Ask The Cancer Experts: Dr. Sarah Hales

Here's your chance to Ask the Cancer Experts, of the Princess Margaret Cancer Centre, a question. Dr. Sarah Hales tells us her top three recommendations for personal caregivers. #conquercancer
 
The Princess Margaret Cancer Centre is one of the Top 5 Cancer Research Centers in the world.
 
Nicola asked: What are three recommendations for people who care for a loved one with cancer?
 
We went to Dr. Sarah Hales, a psychiatrist at Princess Margaret Cancer Centre, to tell us more about effective personal care.

Dr. Hales: Thanks Nicola for your question. The first response I would have is actually a question for you, which is: do you realize how valuable informal care giving is?

First Recommendation
Dr. Hales: Caregivers are doing an enormous amount. They are not only providing practical support, driving to appointments, helping patients navigate the health care system, but they're providing a lot of emotional support often for patients. And sometimes then supporting the wider network of family and friends, and patients couldn't go through their treatment without that very important, invaluable work.

Second Recommendation
Dr. Hales: Care giving is not one-size-fits-all; not everybody wants the same kind of care. For instance, some patients really want their loved ones to sweep in and provide a lot of attention to them, do a lot for them, give them a lot of emotional support and really lean in. But other patients really want to have their independence maintained, to maintain a lot of control over their lives. And so everybody is different, and thinking about who that person is, and what kind of care they are wanting and asking for I think really makes for the best kind of care giving.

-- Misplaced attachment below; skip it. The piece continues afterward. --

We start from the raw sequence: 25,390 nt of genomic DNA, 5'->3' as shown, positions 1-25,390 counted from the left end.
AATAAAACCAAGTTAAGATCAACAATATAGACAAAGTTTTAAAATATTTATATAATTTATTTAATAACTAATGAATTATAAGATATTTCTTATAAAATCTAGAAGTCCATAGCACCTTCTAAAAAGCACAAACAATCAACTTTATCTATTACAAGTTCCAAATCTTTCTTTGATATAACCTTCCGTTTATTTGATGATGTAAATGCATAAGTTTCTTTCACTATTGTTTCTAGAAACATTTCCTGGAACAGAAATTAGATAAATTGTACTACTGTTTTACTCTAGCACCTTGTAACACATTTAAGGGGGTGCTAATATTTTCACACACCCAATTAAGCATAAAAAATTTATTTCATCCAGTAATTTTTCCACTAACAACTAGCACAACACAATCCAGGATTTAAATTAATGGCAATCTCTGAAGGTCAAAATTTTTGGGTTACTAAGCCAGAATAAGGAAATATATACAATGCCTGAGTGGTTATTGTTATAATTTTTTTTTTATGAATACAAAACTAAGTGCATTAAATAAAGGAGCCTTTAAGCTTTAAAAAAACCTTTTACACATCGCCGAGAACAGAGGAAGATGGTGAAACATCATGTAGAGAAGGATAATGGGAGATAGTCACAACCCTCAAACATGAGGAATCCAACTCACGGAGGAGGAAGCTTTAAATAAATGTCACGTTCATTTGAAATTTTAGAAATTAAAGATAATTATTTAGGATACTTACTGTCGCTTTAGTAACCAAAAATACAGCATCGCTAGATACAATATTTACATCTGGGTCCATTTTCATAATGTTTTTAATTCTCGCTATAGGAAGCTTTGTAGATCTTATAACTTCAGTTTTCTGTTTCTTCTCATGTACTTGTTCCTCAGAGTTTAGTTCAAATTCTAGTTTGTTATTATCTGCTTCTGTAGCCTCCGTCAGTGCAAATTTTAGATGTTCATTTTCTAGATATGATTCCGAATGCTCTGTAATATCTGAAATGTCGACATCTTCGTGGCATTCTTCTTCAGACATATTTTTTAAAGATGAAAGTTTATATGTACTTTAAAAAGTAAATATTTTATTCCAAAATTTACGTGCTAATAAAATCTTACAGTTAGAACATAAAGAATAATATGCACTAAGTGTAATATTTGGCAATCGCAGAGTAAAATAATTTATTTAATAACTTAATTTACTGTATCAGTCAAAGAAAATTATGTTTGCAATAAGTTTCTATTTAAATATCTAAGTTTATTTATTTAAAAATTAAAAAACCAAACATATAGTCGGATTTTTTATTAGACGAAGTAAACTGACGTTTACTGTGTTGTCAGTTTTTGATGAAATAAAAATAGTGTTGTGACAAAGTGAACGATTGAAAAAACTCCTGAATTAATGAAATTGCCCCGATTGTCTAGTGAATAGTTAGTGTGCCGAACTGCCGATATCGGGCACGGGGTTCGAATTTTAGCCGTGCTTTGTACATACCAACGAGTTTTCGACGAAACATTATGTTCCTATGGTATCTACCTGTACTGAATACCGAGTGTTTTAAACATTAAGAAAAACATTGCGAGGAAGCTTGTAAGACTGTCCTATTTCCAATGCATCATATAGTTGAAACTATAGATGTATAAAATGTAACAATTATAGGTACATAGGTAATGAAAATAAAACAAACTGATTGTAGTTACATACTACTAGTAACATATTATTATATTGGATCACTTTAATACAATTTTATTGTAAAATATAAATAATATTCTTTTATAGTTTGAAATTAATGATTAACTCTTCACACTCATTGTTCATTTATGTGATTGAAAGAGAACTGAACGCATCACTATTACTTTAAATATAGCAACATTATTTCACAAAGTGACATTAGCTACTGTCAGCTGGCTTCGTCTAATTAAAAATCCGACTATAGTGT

Third Recommendation
Dr. Hales: Eating well, getting enough sleep, having time for fun, those are all things that we need in order to maintain functioning. 

Options for further care?
Dr. Hales: If you're experiencing some anger, some sadness, some anxiety that is normal, and people will often find that the negative emotions come and go, and there can be ups and downs. But if those feelings are staying, if they're there for weeks on end, if it's affecting functioning, if your outlook is every negative, that can be a sign that you need more specialized support. So speaking to a family doctor, or a clinician who has special expertise in psychological care can be of benefit.


For more information, visit thepmcf.ca.